A body that is rolling without slipping is moving in both a translational and rotational motion (because it’s rotating, it is rotational motion, and because it is moving forward and not staying in the same place, it is translational motion as well). Every point on the body has the same angular velocity ω, and the same linear speed v = ωR. If that body was moving forward without rotating every point on it would have a velocity u to the right. If the wheel is sliding, however, every point has 2 motions, and, therefore, 2 velocity components: due to rotating and due to sliding.
Top point: v = ωR + u. Bottom point: v = ωR - u, but since this point is instantaneously at rest v = 0 and u = ωR. Therefore, we can rewrite:
Top point: v_{t} = 2ωR m/s
Centre of mass: v_{cm} = ωR m/s (it is not rotating, so the velocity is only due to the translational motion)
Bottom point: v_{b }= 0 m/s
Because angular acceleration is the rate of change of angular velocity, the condition of rolling without slipping may be expressed in terms of angular acceleration as a = αR.
Thermodynamics
The first law of thermodynamics
The first law of thermodynamics: The total energy of an isolated system is constant, energy can be transferred from one form to another but not destroyed. (law of conservation of energy)
This law means that when energy is applied to a system it is either converted to internal energy or to thermodynamic work, but is never lost. This gives the following important formula:
\(Q= \Delta U + W \)
Calculating internal energy (of an ideal gas)
Internal energy (\(U\)) is given by this formula:
\(U= \frac{3}{2} n \cdot R \cdot T \)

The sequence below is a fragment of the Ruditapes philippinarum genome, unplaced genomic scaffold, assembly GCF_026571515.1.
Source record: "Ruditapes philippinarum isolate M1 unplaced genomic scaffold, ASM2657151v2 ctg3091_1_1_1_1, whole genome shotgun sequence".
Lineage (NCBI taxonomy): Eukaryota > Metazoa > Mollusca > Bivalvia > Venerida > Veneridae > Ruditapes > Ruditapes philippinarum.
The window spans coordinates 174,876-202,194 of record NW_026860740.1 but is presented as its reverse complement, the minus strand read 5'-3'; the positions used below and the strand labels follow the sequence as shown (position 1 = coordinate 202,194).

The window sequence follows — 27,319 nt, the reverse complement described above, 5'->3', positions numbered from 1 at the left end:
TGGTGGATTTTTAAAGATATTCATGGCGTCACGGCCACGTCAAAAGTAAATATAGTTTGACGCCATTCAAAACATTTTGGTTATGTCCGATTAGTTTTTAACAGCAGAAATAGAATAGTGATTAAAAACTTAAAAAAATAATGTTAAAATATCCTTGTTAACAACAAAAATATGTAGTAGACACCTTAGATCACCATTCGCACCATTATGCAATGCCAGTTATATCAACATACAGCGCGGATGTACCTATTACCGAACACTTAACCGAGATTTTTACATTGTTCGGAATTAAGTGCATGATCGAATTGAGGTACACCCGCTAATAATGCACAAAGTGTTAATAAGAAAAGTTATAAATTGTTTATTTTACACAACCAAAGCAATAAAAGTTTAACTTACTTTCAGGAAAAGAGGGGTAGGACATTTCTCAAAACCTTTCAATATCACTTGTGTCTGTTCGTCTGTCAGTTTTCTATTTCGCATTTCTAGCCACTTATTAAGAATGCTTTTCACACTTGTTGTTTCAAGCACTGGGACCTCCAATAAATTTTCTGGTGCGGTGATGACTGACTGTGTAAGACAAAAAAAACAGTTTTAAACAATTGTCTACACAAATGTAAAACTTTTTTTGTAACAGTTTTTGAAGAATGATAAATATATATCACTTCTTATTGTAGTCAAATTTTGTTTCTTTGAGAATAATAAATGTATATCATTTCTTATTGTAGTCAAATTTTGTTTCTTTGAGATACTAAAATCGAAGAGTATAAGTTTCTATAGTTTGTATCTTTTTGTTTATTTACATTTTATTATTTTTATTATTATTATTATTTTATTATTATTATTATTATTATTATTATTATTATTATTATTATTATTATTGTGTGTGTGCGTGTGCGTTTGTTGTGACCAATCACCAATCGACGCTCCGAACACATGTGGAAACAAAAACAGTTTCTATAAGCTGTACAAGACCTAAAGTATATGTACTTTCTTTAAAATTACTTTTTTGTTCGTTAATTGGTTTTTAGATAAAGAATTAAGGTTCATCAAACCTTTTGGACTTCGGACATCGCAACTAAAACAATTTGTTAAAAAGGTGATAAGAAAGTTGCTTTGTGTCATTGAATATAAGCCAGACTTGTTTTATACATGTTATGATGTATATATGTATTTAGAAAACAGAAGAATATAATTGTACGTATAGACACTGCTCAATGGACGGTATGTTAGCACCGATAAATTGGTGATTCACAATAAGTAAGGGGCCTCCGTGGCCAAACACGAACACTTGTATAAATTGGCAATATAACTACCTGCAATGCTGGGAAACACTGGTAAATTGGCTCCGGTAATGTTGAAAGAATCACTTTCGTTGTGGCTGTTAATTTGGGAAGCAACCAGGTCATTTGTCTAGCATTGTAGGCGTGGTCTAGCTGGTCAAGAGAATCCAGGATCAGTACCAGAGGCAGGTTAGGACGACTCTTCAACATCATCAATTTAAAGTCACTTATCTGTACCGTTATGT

- R = gas constant (8.31, can be found on the data page)
- n = number of moles
- T = temperature
For ideal gases, the internal energy is the same as the total kinetic energy of a substance, since potential energy is assumed to be 0 (discussed in the thermal physics unit). So to derive this formula we take the average kinetic energy formula and multiply by the number of molecules. Then we perform some substitutions to change the variables and simplify.
\(U=\frac{3}{2} K_b T \cdot N = \frac{3}{2} \frac{R}{N_A} T \cdot N \cdot N_A = \frac{3}{2} n R T \)
Calculating thermodynamic work
The other way that heat energy can be transferred is by doing work. This is due to the gas particles bouncing against the walls of their container causing them to expand.
Work (\(W\)) is given by this formula:
\(W = p \Delta V \)
This can be derived by taking the standard formula for work: \(W=Fd\), substituting \(pA\) for F and then simplifying \(A \cdot d \) to \(V\)
\(W = F\cdot d = pV\)
Sign conventions
Sign | \(Q\) | \(\Delta U\) | \(W\) |
Positive | Thermal energy is added to the gas | Increase in internal energy | Work is done by the gas |
Negative | Thermal energy is removed from the gas | A decrease in internal energy | Work is done on the gas |
Thermodynamic processes
Process | Definition | Application of 1st law |
Isothermal | Temperature is constant | Temperature changes internal energy so \(\Delta U=0\) and \(Q=W\) |
Isovolumetric | Volume is constant | Volume changes require work so, \(W=0\) and \(Q= \Delta U\) |
Isobaric | Pressure is constant | Even if pressure is constant temperature and volume will still change so \(Q = \Delta U + W \) |
Adiabatic | No thermal energy is exchanged with the surroundings | Thermal energy is \(Q\), so \(Q=0\), so \(\Delta U = -W \) |
Adiabatic processes for monatomic gases
Note: An adiabatic process must happen quickly and the container must be well insulated, otherwise heat will be lost to surroundings.
A formula which is used to solve adiabatic problems is:
\(pV^{\frac{5}{3}}=\rm{constant}\)
The derivation of this formula is too complicated, so we just use it and don't ask questions.